The South Stream saga continues

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At the end of January we will witness another EU-Russia summit and tension are already rising.  Earlier this week, Vladimir Chizhov, Moscow’s ambassador to the EU, bluntly argued that the deals signed by six member-states plus Serbia on the South Stream gas pipeline were not up for revision. It was for Brussels to adapt its legislation to the intergovernmental agreements (IGAs), not the other way around. This is a direct challenge to the Energy Commissioner Günther Oettinger.

Back in December, Oettinger declared the agreements in question as breaching EU law (which applies to Serbia too, thanks to the Energy Community Treaty) and threatened with infringement procedures. He then summoned ministers from Austria, Bulgaria, Croatia, Hungary, Greece, Slovenia and Serbia, and was mandated to renegotiate the IGAs in conformity with existing rules. That includes, first and foremost, third party access to South Stream but also procurement and subcontracting with regard to construction. The assertivness of the European Commission was a slap in the face of EU members such as Bulgaria which had not only fast forwarded the setup of a joint company but were also keen to start the physical work on the project. But now it seems that the Kremlin is willing to fight back on behalf of Gazprom. The next episode in the saga is due on Friday when Oettinger is meeting Russian energy minister Alexander Novak.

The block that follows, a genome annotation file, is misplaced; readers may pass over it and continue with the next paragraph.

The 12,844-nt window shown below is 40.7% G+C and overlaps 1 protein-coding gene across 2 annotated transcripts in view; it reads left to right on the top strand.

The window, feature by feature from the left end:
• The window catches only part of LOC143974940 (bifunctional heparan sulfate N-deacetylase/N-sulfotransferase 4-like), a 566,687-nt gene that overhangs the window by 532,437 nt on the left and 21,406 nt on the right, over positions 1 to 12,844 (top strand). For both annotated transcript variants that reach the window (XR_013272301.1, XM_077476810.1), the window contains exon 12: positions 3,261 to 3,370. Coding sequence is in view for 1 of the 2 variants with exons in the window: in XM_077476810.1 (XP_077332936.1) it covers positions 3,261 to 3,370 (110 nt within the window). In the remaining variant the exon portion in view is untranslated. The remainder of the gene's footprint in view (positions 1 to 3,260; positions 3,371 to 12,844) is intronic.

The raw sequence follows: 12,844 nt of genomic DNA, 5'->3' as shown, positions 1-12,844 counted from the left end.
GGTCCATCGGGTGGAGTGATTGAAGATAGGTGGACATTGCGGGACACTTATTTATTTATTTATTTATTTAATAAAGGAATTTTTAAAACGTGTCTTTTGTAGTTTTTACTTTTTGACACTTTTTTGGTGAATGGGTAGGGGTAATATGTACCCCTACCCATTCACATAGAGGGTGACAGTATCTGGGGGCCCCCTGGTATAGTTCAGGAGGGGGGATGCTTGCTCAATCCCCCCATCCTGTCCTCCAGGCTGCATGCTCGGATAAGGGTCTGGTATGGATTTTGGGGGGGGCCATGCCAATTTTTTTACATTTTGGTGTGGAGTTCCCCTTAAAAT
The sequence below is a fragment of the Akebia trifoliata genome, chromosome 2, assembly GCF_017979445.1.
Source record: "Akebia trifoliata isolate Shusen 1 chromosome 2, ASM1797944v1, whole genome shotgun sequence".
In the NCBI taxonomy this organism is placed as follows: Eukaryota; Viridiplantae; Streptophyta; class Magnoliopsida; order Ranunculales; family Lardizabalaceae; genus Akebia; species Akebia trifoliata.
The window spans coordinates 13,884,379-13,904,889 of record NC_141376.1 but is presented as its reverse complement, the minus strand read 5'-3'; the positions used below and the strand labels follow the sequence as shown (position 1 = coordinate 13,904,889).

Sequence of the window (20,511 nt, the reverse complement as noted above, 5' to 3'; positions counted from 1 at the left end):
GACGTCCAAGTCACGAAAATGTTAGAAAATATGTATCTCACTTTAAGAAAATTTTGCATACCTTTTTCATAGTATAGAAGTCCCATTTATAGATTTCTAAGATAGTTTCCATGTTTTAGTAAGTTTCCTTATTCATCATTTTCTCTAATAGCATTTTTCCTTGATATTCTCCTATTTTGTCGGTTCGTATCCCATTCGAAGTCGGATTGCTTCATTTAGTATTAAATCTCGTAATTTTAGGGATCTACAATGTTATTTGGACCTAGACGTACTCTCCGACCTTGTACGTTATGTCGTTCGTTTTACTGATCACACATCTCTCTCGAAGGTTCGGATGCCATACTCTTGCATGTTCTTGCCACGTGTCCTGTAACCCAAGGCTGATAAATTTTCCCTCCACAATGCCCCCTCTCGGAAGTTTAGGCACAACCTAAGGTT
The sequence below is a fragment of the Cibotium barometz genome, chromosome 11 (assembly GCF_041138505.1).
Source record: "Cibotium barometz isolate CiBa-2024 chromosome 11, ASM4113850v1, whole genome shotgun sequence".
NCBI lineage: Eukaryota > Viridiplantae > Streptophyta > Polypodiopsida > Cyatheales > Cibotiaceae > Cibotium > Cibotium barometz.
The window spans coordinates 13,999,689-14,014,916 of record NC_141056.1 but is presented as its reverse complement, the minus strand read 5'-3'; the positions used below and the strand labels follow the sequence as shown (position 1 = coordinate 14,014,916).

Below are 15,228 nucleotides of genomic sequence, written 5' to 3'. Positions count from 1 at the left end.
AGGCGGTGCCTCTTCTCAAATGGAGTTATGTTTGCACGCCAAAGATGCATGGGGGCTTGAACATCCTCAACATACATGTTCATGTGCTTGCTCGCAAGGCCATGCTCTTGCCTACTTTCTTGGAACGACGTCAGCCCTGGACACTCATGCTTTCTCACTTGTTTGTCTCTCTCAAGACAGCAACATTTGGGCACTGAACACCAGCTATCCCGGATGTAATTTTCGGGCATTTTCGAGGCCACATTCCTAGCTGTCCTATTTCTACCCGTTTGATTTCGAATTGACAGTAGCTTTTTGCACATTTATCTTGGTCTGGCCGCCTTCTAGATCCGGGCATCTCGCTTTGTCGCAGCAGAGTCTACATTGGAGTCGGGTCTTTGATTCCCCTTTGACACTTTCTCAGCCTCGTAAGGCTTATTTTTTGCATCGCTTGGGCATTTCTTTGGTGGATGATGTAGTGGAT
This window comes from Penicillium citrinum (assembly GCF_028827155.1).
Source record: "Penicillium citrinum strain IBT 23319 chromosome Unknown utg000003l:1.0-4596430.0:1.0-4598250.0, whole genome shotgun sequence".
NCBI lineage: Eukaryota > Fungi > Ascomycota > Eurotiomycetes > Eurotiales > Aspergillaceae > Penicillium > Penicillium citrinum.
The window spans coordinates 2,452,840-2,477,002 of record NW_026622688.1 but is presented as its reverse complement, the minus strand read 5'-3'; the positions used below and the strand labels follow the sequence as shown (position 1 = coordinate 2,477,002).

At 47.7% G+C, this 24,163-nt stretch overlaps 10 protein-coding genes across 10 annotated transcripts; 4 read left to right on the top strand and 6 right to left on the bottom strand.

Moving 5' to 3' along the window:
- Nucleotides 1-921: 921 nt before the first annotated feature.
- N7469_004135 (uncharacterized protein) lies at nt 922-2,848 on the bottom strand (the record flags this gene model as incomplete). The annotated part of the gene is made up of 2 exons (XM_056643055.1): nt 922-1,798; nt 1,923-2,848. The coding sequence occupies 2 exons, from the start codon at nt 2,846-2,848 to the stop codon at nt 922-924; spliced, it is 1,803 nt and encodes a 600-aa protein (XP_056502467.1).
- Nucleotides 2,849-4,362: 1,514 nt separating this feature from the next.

While Russia is obviously in a chest-thumping mode, in realtity South Stream’s prospects are very much dependent on European Commission’s course of action. Unless a some sort of derogation for third-party access to the pipeline is granted by Brussels, Gazprom will have little incentive to invest in such a massively costly undertaking. Yet, as the Opal pipeline shows, the Commission is unlikely to accommodate the Russian giant. Especially in times when demand in key European markets is relatively low, Gazprom will have to swallow the notion that it cannot use the full volumes of pricey infrastructure it puts in place.

Not to forget the anti-trust case launched against Gazprom, ongoing since 2011, over alleged abuse of dominant position (blocking rival suppliers, preventing re-export of its gas, overcharging customers). Facing a fine of up to  €10 billion the firm has followed a much more conciliatory line at least compared to Chizhov’s bellicose tone. In December Gazprom also submitted a settlement proposal to the EU. The Commission is now weighing in whether the offer is acceptable or whether charges should be pressed.

Chizhov’s statement might be pure posturing and will resound well inside Russia. But it is clear that EU common energy policy has moved ahead from where it was 5 or 10 years back. The European Commission, and in particular Oettinger and Almunia know that their actions matter even if the Kremlin pretends power politics trumps easily EU law.

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